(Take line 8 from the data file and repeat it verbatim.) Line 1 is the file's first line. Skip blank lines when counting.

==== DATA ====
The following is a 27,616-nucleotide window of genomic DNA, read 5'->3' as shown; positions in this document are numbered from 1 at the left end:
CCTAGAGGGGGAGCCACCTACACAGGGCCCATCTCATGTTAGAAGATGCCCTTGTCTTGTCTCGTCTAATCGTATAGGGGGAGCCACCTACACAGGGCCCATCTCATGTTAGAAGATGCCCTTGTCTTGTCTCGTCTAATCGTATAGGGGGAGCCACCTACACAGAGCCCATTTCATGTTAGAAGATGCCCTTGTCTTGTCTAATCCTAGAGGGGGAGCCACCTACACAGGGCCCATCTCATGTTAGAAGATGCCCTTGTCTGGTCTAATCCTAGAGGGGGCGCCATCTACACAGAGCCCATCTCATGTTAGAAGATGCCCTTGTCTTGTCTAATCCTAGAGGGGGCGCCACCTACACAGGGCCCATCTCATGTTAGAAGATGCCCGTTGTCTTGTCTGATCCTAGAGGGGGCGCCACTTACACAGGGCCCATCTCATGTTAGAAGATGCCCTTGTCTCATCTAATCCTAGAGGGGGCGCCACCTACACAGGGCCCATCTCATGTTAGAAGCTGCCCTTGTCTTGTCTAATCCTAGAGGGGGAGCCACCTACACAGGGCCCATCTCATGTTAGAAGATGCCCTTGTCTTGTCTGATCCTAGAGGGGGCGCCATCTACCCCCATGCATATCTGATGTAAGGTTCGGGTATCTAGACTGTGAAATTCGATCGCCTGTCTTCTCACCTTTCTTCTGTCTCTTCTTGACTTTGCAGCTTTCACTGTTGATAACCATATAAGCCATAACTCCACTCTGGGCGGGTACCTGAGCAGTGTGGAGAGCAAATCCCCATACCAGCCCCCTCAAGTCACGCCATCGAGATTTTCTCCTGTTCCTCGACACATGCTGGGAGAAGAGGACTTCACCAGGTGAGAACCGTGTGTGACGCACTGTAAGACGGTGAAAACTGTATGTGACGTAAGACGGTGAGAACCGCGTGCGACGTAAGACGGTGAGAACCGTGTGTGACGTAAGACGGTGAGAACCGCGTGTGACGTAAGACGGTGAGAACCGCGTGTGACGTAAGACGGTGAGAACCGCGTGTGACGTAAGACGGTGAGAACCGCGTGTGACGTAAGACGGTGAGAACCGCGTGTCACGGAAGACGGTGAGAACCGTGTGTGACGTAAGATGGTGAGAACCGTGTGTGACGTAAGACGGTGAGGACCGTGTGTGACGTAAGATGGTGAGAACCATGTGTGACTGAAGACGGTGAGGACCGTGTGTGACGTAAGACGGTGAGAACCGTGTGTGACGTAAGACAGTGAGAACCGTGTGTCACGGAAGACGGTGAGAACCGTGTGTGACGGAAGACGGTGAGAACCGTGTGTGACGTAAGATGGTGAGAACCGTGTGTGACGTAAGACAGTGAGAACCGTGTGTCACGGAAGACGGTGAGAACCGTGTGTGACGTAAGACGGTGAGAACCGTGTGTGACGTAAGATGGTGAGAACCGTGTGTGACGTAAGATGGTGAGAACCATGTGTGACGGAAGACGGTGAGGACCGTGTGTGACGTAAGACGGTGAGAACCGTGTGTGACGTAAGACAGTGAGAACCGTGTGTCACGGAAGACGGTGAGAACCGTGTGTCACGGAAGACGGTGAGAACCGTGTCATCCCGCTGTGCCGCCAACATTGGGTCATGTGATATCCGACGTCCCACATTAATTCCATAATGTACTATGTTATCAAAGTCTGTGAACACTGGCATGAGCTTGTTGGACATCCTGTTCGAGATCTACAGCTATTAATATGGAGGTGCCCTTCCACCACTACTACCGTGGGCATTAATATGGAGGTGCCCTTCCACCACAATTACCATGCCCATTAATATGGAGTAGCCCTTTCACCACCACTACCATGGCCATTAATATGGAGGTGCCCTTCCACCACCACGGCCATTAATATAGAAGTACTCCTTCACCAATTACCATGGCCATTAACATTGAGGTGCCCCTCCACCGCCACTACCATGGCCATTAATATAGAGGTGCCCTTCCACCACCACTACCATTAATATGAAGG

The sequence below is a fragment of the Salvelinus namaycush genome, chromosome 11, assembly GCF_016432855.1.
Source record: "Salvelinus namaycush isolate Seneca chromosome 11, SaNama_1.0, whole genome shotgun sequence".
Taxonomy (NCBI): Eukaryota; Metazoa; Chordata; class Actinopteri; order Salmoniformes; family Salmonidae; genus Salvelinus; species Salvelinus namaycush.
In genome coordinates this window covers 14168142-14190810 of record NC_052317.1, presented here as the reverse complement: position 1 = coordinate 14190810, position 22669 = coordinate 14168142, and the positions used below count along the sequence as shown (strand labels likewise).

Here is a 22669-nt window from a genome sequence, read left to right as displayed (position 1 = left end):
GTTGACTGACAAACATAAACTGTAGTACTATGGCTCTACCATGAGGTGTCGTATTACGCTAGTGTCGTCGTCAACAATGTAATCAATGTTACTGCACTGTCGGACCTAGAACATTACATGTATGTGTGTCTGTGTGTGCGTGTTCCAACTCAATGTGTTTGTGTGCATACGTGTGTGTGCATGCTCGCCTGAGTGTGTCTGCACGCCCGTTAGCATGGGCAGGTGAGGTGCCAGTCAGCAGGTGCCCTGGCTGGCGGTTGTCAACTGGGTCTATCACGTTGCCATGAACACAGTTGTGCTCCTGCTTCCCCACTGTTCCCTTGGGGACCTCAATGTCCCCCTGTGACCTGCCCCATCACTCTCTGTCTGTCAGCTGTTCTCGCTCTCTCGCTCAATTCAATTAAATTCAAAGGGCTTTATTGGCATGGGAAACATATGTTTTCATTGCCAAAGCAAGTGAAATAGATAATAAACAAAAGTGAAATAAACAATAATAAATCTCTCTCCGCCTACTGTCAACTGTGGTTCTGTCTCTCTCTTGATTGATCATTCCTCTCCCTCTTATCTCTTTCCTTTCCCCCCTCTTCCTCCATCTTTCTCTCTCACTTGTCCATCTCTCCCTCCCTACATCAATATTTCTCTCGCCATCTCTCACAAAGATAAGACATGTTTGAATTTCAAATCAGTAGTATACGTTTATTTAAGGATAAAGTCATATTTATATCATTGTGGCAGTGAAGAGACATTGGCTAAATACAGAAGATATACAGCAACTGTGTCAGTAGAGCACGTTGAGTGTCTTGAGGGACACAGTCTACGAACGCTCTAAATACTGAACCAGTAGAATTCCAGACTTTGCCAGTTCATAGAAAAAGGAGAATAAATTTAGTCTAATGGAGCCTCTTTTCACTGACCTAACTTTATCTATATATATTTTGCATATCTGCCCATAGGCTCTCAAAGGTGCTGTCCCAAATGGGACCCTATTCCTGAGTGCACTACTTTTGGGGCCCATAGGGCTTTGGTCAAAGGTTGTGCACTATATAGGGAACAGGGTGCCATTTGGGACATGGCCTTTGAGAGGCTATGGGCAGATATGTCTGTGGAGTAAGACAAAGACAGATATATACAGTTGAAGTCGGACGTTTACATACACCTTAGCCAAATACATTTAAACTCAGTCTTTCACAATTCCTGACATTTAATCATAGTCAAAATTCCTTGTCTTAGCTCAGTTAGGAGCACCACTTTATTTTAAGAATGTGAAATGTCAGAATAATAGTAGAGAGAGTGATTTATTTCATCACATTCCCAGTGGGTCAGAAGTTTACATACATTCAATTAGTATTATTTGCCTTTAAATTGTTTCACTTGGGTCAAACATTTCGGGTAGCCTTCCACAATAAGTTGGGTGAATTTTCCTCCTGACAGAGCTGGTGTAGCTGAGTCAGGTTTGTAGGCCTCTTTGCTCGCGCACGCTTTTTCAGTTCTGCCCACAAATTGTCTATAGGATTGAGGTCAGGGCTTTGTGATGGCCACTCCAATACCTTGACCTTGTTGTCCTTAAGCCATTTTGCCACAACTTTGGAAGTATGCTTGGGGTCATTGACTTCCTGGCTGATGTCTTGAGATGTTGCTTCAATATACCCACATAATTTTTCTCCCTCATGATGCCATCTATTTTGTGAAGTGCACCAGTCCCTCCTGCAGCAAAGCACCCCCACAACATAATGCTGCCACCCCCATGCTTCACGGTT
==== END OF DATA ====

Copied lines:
GTTGACTGACAAACATAAACTGTAGTACTATGGCTCTACCATGAGGTGTCGTATTACGCTAGTGTCGTCGTCAACAATGTAATCAATGTTACTGCACTGTCGGACCTAGAACATTACATGTATGTGTGTCTGTGTGTGCGTGTTCCAACTCAATGTGTTTGTGTGCATACGTGTGTGTGCATGCTCGCCTGAGTGTGTCTGCACGCCCGTTAGCATGGGCAGGTGAGGTGCCAGTCAGCAGGTGCCCTGGCTGGCGGTTGTCAACTGGGTCTATCACGTTGCCATGAACACAGTTGTGCTCCTGCTTCCCCACTGTTCCCTTGGGGACCTCAATGTCCCCCTGTGACCTGCCCCATCACTCTCTGTCTGTCAGCTGTTCTCGCTCTCTCGCTCAATTCAATTAAATTCAAAGGGCTTTATTGGCATGGGAAACATATGTTTTCATTGCCAAAGCAAGTGAAATAGATAATAAACAAAAGTGAAATAAACAATAATAAATCTCTCTCCGCCTACTGTCAACTGTGGTTCTGTCTCTCTCTTGATTGATCATTCCTCTCCCTCTTATCTCTTTCCTTTCCCCCCTCTTCCTCCATCTTTCTCTCTCACTTGTCCATCTCTCCCTCCCTACATCAATATTTCTCTCGCCATCTCTCACAAAGATAAGACATGTTTGAATTTCAAATCAGTAGTATACGTTTATTTAAGGATAAAGTCATATTTATATCATTGTGGCAGTGAAGAGACATTGGCTAAATACAGAAGATATACAGCAACTGTGTCAGTAGAGCACGTTGAGTGTCTTGAGGGACACAGTCTACGAACGCTCTAAATACTGAACCAGTAGAATTCCAGACTTTGCCAGTTCATAGAAAAAGGAGAATAAATTTAGTCTAATGGAGCCTCTTTTCACTGACCTAACTTTATCTATATATATTTTGCATATCTGCCCATAGGCTCTCAAAGGTGCTGTCCCAAATGGGACCCTATTCCTGAGTGCACTACTTTTGGGGCCCATAGGGCTTTGGTCAAAGGTTGTGCACTATATAGGGAACAGGGTGCCATTTGGGACATGGCCTTTGAGAGGCTATGGGCAGATATGTCTGTGGAGTAAGACAAAGACAGATATATACAGTTGAAGTCGGACGTTTACATACACCTTAGCCAAATACATTTAAACTCAGTCTTTCACAATTCCTGACATTTAATCATAGTCAAAATTCCTTGTCTTAGCTCAGTTAGGAGCACCACTTTATTTTAAGAATGTGAAATGTCAGAATAATAGTAGAGAGAGTGATTTATTTCATCACATTCCCAGTGGGTCAGAAGTTTACATACATTCAATTAGTATTATTTGCCTTTAAATTGTTTCACTTGGGTCAAACATTTCGGGTAGCCTTCCACAATAAGTTGGGTGAATTTTCCTCCTGACAGAGCTGGTGTAGCTGAGTCAGGTTTGTAGGCCTCTTTGCTCGCGCACGCTTTTTCAGTTCTGCCCACAAATTGTCTATAGGATTGAGGTCAGGGCTTTGTGATGGCCACTCCAATACCTTGACCTTGTTGTCCTTAAGCCATTTTGCCACAACTTTGGAAGTATGCTTGGGGTCATTGACTTCCTGGCTGATGTCTTGAGATGTTGCTTCAATATACCCACATAATTTTTCTCCCTCATGATGCCATCTATTTTGTGAAGTGCACCAGTCCCTCCTGCAGCAAAGCACCCCCACAACATAATGCTGCCACCCCCATGCTTCACGGTT